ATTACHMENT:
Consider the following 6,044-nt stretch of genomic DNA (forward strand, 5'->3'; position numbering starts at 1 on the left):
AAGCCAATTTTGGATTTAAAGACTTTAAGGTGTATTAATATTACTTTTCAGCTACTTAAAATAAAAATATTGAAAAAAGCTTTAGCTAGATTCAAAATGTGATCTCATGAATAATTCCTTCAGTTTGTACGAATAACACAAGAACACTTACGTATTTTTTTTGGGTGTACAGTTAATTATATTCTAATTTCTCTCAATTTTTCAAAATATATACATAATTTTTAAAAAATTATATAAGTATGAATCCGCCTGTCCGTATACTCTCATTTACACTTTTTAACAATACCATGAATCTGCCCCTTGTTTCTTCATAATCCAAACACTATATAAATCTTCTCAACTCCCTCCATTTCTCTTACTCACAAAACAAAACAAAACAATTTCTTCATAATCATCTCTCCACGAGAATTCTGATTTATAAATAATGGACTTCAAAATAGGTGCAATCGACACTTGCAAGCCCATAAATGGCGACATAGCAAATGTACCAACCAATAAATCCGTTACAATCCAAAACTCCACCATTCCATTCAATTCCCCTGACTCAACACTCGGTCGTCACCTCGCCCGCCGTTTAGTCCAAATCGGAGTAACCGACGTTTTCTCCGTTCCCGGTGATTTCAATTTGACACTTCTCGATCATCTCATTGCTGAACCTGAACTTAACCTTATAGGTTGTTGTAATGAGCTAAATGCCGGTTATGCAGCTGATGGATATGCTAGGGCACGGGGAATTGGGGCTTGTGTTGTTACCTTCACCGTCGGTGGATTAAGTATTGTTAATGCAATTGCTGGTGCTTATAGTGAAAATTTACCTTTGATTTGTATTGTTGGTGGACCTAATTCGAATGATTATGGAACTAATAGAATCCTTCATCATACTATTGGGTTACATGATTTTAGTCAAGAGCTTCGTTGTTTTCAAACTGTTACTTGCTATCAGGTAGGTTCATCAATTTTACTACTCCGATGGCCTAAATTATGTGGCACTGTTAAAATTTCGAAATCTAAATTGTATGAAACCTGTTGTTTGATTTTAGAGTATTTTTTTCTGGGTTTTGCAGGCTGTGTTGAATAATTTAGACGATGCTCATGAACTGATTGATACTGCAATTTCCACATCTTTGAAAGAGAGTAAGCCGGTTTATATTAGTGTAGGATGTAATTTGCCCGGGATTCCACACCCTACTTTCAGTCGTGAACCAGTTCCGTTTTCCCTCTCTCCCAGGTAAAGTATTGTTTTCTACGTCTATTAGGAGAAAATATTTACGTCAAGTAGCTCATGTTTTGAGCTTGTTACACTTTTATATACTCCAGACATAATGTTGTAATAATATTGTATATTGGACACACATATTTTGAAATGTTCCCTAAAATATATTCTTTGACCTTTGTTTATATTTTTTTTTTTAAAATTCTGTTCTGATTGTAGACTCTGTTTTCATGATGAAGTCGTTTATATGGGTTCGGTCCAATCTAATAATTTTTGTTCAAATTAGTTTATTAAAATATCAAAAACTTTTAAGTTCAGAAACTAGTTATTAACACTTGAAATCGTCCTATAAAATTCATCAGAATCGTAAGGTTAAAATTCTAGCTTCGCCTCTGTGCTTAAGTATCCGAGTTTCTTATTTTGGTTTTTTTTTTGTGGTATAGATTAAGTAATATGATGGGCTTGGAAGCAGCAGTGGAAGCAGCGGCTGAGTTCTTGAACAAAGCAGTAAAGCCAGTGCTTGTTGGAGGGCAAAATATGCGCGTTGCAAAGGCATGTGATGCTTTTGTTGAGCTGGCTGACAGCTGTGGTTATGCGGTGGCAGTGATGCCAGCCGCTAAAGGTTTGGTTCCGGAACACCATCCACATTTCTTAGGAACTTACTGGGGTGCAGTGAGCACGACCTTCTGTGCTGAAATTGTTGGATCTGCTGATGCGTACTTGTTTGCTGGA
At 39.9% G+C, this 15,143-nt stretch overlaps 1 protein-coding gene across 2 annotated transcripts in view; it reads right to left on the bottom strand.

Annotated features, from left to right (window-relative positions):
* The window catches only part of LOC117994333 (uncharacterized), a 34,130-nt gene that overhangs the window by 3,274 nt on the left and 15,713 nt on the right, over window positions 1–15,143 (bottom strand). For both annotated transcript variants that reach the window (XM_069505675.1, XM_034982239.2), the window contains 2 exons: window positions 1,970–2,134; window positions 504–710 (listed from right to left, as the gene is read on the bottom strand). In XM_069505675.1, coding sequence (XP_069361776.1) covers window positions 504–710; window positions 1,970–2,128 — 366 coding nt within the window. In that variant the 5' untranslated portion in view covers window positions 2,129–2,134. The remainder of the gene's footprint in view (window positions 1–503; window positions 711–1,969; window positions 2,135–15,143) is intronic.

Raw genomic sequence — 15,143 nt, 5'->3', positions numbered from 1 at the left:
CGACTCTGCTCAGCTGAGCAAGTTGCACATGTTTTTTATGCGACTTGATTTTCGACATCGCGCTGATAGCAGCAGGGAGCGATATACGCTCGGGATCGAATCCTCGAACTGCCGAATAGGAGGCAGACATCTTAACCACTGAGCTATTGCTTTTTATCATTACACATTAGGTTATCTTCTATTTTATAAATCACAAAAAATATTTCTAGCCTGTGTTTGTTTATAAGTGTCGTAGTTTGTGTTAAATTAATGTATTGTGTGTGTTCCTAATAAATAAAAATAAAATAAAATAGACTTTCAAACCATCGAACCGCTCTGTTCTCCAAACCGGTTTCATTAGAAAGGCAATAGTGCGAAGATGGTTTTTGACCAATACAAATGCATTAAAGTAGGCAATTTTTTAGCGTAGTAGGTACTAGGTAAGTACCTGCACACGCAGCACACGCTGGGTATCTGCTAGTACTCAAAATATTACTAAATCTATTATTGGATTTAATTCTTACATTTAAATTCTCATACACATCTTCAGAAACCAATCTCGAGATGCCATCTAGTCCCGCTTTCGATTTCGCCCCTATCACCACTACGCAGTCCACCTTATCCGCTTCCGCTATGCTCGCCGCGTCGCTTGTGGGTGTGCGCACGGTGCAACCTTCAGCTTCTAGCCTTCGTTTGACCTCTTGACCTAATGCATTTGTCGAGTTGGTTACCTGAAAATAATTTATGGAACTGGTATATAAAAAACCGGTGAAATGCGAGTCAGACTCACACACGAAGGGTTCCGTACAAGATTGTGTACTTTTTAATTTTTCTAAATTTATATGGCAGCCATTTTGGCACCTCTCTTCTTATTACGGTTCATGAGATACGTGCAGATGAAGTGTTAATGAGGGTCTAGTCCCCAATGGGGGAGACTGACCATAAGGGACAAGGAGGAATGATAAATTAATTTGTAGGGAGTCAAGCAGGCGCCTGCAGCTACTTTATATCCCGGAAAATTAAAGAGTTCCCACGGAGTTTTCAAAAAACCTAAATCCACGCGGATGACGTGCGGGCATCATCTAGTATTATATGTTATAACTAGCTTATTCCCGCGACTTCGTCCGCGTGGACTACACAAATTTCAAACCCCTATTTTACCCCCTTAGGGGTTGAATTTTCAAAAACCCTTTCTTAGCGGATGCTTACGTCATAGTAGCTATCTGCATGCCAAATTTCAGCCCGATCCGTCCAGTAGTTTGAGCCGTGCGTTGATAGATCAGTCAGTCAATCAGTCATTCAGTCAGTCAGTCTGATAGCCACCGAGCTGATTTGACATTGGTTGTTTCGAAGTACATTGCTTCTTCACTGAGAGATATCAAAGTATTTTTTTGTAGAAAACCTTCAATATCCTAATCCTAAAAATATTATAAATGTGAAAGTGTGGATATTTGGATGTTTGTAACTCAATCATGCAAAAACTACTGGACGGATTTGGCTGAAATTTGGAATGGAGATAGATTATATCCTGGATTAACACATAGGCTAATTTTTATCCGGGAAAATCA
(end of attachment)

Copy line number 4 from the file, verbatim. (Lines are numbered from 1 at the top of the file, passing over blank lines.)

Annotated features, from left to right (window-relative positions):